The Top 3 Decks in Legacy

GP Seattle is right around the corner, and you can’t show up unprepared.

Legacy is a format where netdecking is very efficient because there isn’t too much room for metagaming, people play what they own, and there are so many decks that it’s impossible to read the metagame like you can in Standard.

But when a huge change happens, such as the banning of Dig Through Time, it’s useful to look at the tournaments immediately following the B&R announcement to tune your deck.

My analysis involves all tournaments of 100+ players since October 3 and their Top 8s.

Legacy is not a very popular format, hence there have only been 5 events with 100+ players in attendance.

This, of course, doesn’t mean that the metagame will reflect this data, but it will give us a glimpse of a lesser known metagame such as post-ban Legacy.

I will use Bob Huang’s categorization, which divides Legacy into 3 archetypes:

  • Aggro: A deck that uses its creatures to win the game, rather than taking control of the board state.
  • Control: A deck that doesn’t really care about attacking until the point at which it has to close the game.
  • Combo: A deck that uses a combination of certain cards to win the game immediately.


The top performing decks were:

  1. Miracle (15%) – One win
  2. ANT (15%) – Two win
  3. Shardless Sultai (10%) – One win
  4. Loam (7.5%)
  5. Show and Tell (7.5%)
  6. Goblin (7.5%)
  7. Infect (7.5%) – One win
  8. Deathblade (5%)
  9. Temur Delver (5%)

Now let’s take a look at the top 3 performing decks:


Ovino Winner Angelo Cadei – Out of 335 Players

As you may know, Legacy is a format where you can play the same deck over and over again and specialize it. Miracles is the best deck to do that, since it’s very difficult to pilot and it’s great when you do. Angelo Cadei is a great Miracles player—every time I played in a Legacy tournament and he’s in attendance, he reaches Top 8. I would always refer to his deck list before anyone else’s.

Here you see a mixture of Mentor Miracles and regular Miracles—there are only 2 copies of Monastery Mentor, and 1 copy of Entreat the Angels along with 3 copies of Jace, the Mind Sculptor.
Dazes are gone, and the plan is not full-on Monastery Mentor as it was before (GP Lille 1st place), so we slow things down again, grind out the game, and eventually emerge victorious.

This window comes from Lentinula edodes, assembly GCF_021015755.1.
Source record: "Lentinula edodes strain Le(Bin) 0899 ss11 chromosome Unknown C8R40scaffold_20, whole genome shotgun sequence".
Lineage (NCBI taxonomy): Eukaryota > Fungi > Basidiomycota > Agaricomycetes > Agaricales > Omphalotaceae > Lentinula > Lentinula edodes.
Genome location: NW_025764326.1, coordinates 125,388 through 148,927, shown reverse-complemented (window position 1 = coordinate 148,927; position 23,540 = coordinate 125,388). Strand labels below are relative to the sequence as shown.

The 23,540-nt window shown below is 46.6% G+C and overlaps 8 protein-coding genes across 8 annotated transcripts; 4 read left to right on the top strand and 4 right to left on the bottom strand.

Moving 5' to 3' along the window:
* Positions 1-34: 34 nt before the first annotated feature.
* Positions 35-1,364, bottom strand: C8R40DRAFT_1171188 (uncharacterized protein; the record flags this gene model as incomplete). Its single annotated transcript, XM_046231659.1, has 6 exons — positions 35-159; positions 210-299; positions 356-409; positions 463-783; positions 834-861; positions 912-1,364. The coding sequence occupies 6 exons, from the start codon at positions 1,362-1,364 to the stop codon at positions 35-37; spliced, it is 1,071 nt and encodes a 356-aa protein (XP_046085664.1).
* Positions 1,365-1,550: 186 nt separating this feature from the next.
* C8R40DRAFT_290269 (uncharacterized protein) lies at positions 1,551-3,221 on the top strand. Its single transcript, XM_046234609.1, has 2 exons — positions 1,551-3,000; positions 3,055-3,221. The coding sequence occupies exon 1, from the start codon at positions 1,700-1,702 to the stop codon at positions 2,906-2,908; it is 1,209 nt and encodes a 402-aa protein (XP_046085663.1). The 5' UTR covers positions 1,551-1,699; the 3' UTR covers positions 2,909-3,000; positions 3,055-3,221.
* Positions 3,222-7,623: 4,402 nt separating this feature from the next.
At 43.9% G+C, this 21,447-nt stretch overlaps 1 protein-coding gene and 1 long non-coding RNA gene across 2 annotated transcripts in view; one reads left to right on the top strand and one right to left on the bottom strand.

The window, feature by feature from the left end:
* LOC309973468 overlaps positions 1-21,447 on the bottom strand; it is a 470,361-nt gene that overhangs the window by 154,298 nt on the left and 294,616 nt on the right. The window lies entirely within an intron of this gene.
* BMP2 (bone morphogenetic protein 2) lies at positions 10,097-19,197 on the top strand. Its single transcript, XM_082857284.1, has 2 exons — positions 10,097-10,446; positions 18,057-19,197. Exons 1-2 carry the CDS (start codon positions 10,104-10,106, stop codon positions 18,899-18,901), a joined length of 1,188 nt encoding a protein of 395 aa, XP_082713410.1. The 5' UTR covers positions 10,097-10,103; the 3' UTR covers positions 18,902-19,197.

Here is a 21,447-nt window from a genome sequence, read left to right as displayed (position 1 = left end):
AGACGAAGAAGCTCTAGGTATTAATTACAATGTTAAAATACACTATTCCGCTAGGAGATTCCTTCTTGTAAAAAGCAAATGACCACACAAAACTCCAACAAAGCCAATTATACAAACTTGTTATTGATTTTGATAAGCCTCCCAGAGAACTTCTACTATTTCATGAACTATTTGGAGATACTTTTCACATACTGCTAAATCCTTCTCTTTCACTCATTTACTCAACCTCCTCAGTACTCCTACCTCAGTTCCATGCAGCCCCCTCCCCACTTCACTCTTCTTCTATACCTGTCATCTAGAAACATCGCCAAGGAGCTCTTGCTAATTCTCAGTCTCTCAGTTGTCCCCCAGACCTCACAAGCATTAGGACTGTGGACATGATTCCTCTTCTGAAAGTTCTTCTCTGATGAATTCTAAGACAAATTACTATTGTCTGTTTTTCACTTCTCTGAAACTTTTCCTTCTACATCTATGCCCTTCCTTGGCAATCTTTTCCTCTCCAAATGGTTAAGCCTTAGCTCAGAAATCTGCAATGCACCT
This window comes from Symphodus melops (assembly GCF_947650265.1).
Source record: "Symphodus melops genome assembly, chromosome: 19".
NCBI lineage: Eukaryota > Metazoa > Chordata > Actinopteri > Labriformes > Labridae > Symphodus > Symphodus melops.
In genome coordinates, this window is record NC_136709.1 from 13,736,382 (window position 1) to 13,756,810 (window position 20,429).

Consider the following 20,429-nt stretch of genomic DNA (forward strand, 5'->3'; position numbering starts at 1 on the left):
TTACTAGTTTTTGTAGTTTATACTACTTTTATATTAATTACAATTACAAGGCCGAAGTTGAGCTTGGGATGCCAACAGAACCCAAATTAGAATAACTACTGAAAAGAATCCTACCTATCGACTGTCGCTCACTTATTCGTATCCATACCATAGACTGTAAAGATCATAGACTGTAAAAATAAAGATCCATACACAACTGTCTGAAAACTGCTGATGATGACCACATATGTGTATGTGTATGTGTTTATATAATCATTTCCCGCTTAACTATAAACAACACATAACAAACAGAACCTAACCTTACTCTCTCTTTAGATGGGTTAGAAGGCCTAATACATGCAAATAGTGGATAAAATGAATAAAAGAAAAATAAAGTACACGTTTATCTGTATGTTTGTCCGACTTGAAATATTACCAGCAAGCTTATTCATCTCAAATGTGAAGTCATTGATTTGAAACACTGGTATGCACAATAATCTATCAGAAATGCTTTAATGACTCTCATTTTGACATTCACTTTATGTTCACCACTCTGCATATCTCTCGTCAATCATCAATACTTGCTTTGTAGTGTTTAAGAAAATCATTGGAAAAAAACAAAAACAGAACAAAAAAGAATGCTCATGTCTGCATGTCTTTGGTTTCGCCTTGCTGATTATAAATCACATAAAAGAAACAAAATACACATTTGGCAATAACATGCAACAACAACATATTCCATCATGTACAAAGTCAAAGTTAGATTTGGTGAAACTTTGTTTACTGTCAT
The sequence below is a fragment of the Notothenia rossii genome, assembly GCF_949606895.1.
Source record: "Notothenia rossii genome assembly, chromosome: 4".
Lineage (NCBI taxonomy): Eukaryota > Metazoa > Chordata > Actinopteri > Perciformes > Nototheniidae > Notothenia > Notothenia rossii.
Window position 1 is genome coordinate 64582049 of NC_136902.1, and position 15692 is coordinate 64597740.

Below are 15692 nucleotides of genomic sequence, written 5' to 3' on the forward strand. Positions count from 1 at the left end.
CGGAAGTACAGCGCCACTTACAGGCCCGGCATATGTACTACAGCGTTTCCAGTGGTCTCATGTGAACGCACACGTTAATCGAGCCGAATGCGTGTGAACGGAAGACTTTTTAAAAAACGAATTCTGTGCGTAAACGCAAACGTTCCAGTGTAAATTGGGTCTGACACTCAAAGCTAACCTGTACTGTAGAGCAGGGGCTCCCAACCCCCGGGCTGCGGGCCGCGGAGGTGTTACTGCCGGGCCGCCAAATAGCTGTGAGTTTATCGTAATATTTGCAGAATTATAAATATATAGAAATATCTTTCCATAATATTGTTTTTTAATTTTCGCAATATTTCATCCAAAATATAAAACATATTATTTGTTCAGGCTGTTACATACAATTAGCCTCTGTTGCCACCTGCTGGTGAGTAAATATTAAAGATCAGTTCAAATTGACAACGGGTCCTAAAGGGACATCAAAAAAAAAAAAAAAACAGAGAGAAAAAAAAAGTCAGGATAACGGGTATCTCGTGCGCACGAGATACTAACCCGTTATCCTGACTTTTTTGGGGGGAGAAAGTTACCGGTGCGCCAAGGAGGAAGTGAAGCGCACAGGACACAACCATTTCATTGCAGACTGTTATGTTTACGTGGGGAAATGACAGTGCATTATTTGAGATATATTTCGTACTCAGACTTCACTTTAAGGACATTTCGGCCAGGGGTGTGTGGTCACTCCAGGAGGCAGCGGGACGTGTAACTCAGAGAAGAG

Miracles has a great matchup against Ant, which is the other tier 1 deck of the format, but has a bad matchup against Shardless Sultai, which is very popular nowadays. There aren’t many ways to defend yourself from Shardless Sultai—their card advantage is overpowering, and Ancestral Vision and Shardless Agent are difficult to attack. Terminus and Jace, the Mind Sculptor are the ways to win, but it’s a tough road to climb.


 MKM Series Prague Winner Dominik Raitzing – 210 players

It’s finally time for Storm to shine again now that Dig Through Time is held at bay. This deck has a very high chance of winning on turn 1 or 2 if uncontested, and there are many decks that can’t really stop it such as Lands, Loam, Goblins, and Shardless Sultai.

Post-sideboard, players will have cards to hate you out, like Thalia, Chalice of the Void, and Hymn to Tourach—but between Chain of Vapor, Abrupt Decay, Dark Petition, and discard spells, you’ll will still be able to dodge hate cards.

It is a very difficult deck to play, you need to practice, and have to understand how to get out of difficult situations. Dominik chose to play Dark Petition over Ad Nauseam, and I’m not sure if I like it—Ad Nauseam is the perfect target for Infernal Tutor after a couple of Rituals/Lion’s Eye Diamond, while Dark Petition is just an additional Tutor that can only win you the game via Past in Flames.

Shardless Sultai

SCG Open St. Louis 5th place, Devin Koepke – 484 players

Devin’s list is very close to the one I posted in my article before the ban list. He replaced Dig Through Time with the third Baleful Strix, while I prefer adding the second Jace, the Mind Sculptor. I saw some deck lists running Jace, Vryn’s Prodigy, which I dislike. I understand the “new card fever” and I don’t blame you for trying it out, but it’s a card that is simply not good enough for Legacy. A card that doesn’t do anything when it comes into play and does not want to block doesn’t belong to Legacy. Additionally, there aren’t even nice targets to flash back other than Hymn to Tourach and Abrupt Decay. When I cast Shardless Agent I always want to hit something impactful, not a situational 0/2.

Devin chose to keep Meddling Mages in the sideboard, while I think you’d rather have more Hymn to Tourachs and Thoughtseizes to fight combo decks. Meddling Mage is great against Show and Tell, but that deck is no longer the combo deck, it’s now just one of many. Meddling Mage isn’t good against Storm, because even if you name Infernal Tutor, they can find other ways to win very easily, such as Grim Tutor, Dark Petition, Past in Flames, or just tick up the storm count to 9 and cast a Tendrils of Agony. It’s not that good against Infect either, since the aggro deck has multiple Infect creatures and multiple pump spells. So I think you’d rather have a sideboard with just Sultai cards.

Delver decks felt off the radar for these first events, but I’m sure we will see them in GP Seattle and you should prepare for them with Disfigure and Red Elemental Blast.

Unfortunately, I won’t be able to attend GP Seattle, but I’ll follow it as much as I can on http://www.twitch.tv/channelfireball.

Good luck to all of you who attend!

1 thought on “The Top 3 Decks in Legacy”

  1. Pingback: » The Magic Online Legacy Metagame

Comments are closed.

Scroll to Top